It wasn’t that long ago that Smith County looked much different, and it all has to do with grass.
There were houses in the country, but they were more spread out throughout the 949 square miles within the county’s borders. There also were homes at working farms.
Straddling the Oak Woods and Prairies and the Pineywoods regions of the state, Smith County was developed by small landowners who, were for the most part, subsistence farmers.
An early census showed there were about 82,000 acres of improved farm and pasture land in 1860. On that land, farmers produced almost 10,000 bales of cotton. They also grew more than 600,000 bushels of corn, 67,000 bushels of sweet potatoes and almost 20,000 bushels of peas and beans. These crops were used to feed families, livestock and three corn-whiskey distilleries in operation in the county.
For the next almost 90 years, these small farms continued to thrive, farming cotton and growing produce for a large canning industry in the area. Crops, such as peas and beans, were farmland staples, along with more than 8,000 acres of cultivated blackberries.
Cattle numbers also grew. In just 14 years after the founding of the county in 1846, there almost were 15,000 cows in the county.
Through time, the small truck farms disappeared and cow-calf operations, and hay to feed them, took their place.
If a date could be placed on the county’s transformation from farming to cattle, it might be a day in 1955 when members of the East Texas Farm and Ranch Club returned from Tifton, Georgia, with sacks stuffed with sprigs of Coastal Bermudagrass.
Discovered by U.S. Department of Agriculture researchers in the 1930s, the hybrid Coastal variety was a cross between a common Bermudagrass found in Georgia and a hay-type grass from South Africa. Without producing seeds, the grass was different in that it had to be propagated by disking sprigs into the ground, but the amount of forage it ultimately produced was worth the effort.
For farmers wanting to shift their land into pasture, and those already raising cattle, it was a game changer.
“On the 28-day cycle, we have for hay, it produces so much more tonnage than the (native) grasses we had,” said Chad Gully, Texas AgriLife Extension Service agent for Smith County.
Providing enough forage to sustain a cow on one to three acres of pasture, Coastal bermudagrass has become a major commodity for Smith County.
“We estimated in 2012 that hay production had a $10 to $13 million economic value. Production was down (because of drought), but the value went up. Hay is a big commodity for the county. It is the No. 3 commodity. We have nursery production, beef production and then hay,” Gully said.
Hayden Moore was a teenager when Coastal bermudagrass arrived in Smith County, but today his 240 acres of pasture is covered with grass from the first sprigs brought back.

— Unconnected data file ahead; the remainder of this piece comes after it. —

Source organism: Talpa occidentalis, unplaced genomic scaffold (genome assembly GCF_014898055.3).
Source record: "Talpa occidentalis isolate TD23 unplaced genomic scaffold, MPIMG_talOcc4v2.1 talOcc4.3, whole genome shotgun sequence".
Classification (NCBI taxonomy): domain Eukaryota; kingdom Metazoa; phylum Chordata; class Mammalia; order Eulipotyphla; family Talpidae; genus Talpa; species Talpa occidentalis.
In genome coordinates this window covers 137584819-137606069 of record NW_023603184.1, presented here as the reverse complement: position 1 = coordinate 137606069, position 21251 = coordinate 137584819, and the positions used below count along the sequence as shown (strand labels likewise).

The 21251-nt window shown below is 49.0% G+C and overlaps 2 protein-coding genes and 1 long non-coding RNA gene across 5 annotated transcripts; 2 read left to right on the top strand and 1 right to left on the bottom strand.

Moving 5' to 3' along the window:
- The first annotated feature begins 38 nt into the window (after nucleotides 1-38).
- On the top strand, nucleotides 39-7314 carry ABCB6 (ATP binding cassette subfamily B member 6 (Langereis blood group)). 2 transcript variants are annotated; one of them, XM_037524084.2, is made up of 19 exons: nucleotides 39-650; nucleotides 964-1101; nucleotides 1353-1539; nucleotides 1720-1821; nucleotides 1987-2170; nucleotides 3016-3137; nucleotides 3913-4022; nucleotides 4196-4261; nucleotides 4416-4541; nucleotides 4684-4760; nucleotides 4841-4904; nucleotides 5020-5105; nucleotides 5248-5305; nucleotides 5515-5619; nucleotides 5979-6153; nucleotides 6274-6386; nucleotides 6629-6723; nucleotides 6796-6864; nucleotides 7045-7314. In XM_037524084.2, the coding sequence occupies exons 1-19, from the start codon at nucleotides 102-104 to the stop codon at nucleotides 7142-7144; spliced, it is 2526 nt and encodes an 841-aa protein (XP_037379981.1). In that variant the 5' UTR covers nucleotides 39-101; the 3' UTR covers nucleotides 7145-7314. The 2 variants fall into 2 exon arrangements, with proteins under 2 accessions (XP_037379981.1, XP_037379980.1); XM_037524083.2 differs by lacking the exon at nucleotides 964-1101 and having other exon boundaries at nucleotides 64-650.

“I bought a farm from W.D. Dyess. He was a friend of Paul Brush, and they brought (sprigs) back in tow sacks under the bus seats that they kept wet all the way back,” Moore said.
Through the years Moore cut sprigs from that field and planted it in his other pastures. He said its introduction was the single-most important change resulting in successful cattle operations — not just in Smith County, but for all of East Texas.
“We had common bermudagrass, but it wasn’t drought resistant like this is, and native pastures of whatever wouldn’t grow much of anything. We couldn’t run a cow to seven or eight acres,” Moore said. He added today he runs slightly more than a cow to two acres.
While today’s improved pastures provide both grazing forage and hay for winter feed, the native grasses didn’t produce much forage that farmers could store for winter.
“What we used to do is bale the bottoms that had dallisgrass and other grasses,” Moore said.
In a good year, today’s producer can get up to five cuttings, but Moore said he prefers to do two because hay made before August is more palatable. After his second cutting, he lets the cattle come in and graze the fields.
This year’s harvest is behind schedule because of a cool early spring and a wet late spring. There is a lot of grass growing, farmers just aren’t getting the breaks necessary to cut and bale it.
While Coastal bermudagrass does have its pluses when compared to native grasses, there are drawbacks. Like any grass, it needs rain. In the last five years, East Texas hasn’t received abundant spring and summer rainfall, and that has hurt production.
The biggest drawback may be that it has higher nutrient requirements in the form of fertilization. Increased fertilizer costs can be a burden to producers, especially in a time of reduced production.
Another downside to Coastal is that it isn’t wildlife friendly. Deer cannot digest it, and quail are unable to walk through its thick growth.
Still, the grass flourished in the county. It did so well that at one point in the 1990s local leaders saw Smith County being the ideal location for horse farms attached to a growing racing industry. It appeared the country was ideal because of the quality and quantity of the hay here and the counties proximity to Shreveport’s Louisiana Downs and what became Lone Star Park in Dallas-Fort Worth. However, the sport did not grow as expected, and the horse farms did not develop sufficiently.
The Extension Service’s Gully said that there are a lot of pastures in the county still filled with the original Tifton grass, but in the past 15 or so years some have been renovated and new ones established using newer varieties of grass such as Tifton 85 and Jiggs, a rapidly growing, high protein, variety developed in Northeast Texas.